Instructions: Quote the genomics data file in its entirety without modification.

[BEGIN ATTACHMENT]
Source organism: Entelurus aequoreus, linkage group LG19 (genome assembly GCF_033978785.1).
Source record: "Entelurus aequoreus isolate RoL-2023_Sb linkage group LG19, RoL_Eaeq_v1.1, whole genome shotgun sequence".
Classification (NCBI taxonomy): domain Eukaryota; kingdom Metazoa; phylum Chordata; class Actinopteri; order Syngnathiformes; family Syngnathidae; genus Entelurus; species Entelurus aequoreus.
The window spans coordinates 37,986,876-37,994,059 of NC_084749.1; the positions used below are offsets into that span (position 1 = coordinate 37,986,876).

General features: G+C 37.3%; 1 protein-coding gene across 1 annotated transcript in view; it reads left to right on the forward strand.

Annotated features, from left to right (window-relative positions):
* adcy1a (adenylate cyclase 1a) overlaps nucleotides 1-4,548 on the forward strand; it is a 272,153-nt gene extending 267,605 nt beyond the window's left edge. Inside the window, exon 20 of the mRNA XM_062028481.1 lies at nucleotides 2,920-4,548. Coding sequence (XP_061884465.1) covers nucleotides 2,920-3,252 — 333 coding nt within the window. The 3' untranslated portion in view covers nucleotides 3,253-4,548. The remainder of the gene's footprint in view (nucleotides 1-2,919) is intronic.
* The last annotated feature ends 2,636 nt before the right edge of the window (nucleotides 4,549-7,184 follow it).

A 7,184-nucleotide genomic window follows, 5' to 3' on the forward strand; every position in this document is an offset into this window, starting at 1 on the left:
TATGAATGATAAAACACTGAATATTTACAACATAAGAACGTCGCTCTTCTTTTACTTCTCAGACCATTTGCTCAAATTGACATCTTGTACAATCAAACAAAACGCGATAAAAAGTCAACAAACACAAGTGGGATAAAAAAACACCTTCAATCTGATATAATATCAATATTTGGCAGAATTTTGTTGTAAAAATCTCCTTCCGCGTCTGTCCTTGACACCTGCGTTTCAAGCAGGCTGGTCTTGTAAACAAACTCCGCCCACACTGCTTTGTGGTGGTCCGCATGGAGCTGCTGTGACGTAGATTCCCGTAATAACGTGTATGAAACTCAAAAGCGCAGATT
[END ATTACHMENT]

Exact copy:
Source organism: Entelurus aequoreus, linkage group LG19 (genome assembly GCF_033978785.1).
Source record: "Entelurus aequoreus isolate RoL-2023_Sb linkage group LG19, RoL_Eaeq_v1.1, whole genome shotgun sequence".
Classification (NCBI taxonomy): domain Eukaryota; kingdom Metazoa; phylum Chordata; class Actinopteri; order Syngnathiformes; family Syngnathidae; genus Entelurus; species Entelurus aequoreus.
The window spans coordinates 37,986,876-37,994,059 of NC_084749.1; the positions used below are offsets into that span (position 1 = coordinate 37,986,876).

General features: G+C 37.3%; 1 protein-coding gene across 1 annotated transcript in view; it reads left to right on the forward strand.

Annotated features, from left to right (window-relative positions):
* adcy1a (adenylate cyclase 1a) overlaps nucleotides 1-4,548 on the forward strand; it is a 272,153-nt gene extending 267,605 nt beyond the window's left edge. Inside the window, exon 20 of the mRNA XM_062028481.1 lies at nucleotides 2,920-4,548. Coding sequence (XP_061884465.1) covers nucleotides 2,920-3,252 — 333 coding nt within the window. The 3' untranslated portion in view covers nucleotides 3,253-4,548. The remainder of the gene's footprint in view (nucleotides 1-2,919) is intronic.
* The last annotated feature ends 2,636 nt before the right edge of the window (nucleotides 4,549-7,184 follow it).

A 7,184-nucleotide genomic window follows, 5' to 3' on the forward strand; every position in this document is an offset into this window, starting at 1 on the left:
TATGAATGATAAAACACTGAATATTTACAACATAAGAACGTCGCTCTTCTTTTACTTCTCAGACCATTTGCTCAAATTGACATCTTGTACAATCAAACAAAACGCGATAAAAAGTCAACAAACACAAGTGGGATAAAAAAACACCTTCAATCTGATATAATATCAATATTTGGCAGAATTTTGTTGTAAAAATCTCCTTCCGCGTCTGTCCTTGACACCTGCGTTTCAAGCAGGCTGGTCTTGTAAACAAACTCCGCCCACACTGCTTTGTGGTGGTCCGCATGGAGCTGCTGTGACGTAGATTCCCGTAATAACGTGTATGAAACTCAAAAGCGCAGATT